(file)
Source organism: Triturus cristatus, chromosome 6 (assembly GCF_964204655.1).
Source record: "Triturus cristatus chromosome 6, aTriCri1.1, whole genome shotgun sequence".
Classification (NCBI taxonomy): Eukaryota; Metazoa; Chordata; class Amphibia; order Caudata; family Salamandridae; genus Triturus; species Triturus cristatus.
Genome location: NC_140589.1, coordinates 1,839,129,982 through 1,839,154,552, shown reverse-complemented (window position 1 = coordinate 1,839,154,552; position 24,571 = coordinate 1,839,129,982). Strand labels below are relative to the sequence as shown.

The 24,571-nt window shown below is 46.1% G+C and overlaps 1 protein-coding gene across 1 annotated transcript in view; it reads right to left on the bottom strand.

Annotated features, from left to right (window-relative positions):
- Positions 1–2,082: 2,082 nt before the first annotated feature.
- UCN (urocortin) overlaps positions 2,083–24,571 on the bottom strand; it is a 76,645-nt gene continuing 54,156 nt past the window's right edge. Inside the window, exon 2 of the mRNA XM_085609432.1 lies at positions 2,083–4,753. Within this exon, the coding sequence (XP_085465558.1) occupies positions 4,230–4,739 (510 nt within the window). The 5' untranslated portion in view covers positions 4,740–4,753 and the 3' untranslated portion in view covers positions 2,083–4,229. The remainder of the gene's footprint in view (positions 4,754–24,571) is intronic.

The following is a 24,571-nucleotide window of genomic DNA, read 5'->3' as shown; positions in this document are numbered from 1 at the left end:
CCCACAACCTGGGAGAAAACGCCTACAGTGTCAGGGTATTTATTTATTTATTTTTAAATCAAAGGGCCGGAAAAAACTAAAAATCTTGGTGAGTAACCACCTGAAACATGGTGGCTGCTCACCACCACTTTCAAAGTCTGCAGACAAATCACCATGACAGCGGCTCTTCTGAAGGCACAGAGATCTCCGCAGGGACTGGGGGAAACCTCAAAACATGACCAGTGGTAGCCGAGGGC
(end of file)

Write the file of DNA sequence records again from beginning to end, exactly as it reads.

Source organism: Triturus cristatus, chromosome 6 (assembly GCF_964204655.1).
Source record: "Triturus cristatus chromosome 6, aTriCri1.1, whole genome shotgun sequence".
Classification (NCBI taxonomy): Eukaryota; Metazoa; Chordata; class Amphibia; order Caudata; family Salamandridae; genus Triturus; species Triturus cristatus.
Genome location: NC_140589.1, coordinates 1,839,129,982 through 1,839,154,552, shown reverse-complemented (window position 1 = coordinate 1,839,154,552; position 24,571 = coordinate 1,839,129,982). Strand labels below are relative to the sequence as shown.

The 24,571-nt window shown below is 46.1% G+C and overlaps 1 protein-coding gene across 1 annotated transcript in view; it reads right to left on the bottom strand.

Annotated features, from left to right (window-relative positions):
- Positions 1–2,082: 2,082 nt before the first annotated feature.
- UCN (urocortin) overlaps positions 2,083–24,571 on the bottom strand; it is a 76,645-nt gene continuing 54,156 nt past the window's right edge. Inside the window, exon 2 of the mRNA XM_085609432.1 lies at positions 2,083–4,753. Within this exon, the coding sequence (XP_085465558.1) occupies positions 4,230–4,739 (510 nt within the window). The 5' untranslated portion in view covers positions 4,740–4,753 and the 3' untranslated portion in view covers positions 2,083–4,229. The remainder of the gene's footprint in view (positions 4,754–24,571) is intronic.

The following is a 24,571-nucleotide window of genomic DNA, read 5'->3' as shown; positions in this document are numbered from 1 at the left end:
CCCACAACCTGGGAGAAAACGCCTACAGTGTCAGGGTATTTATTTATTTATTTTTAAATCAAAGGGCCGGAAAAAACTAAAAATCTTGGTGAGTAACCACCTGAAACATGGTGGCTGCTCACCACCACTTTCAAAGTCTGCAGACAAATCACCATGACAGCGGCTCTTCTGAAGGCACAGAGATCTCCGCAGGGACTGGGGGAAACCTCAAAACATGACCAGTGGTAGCCGAGGGC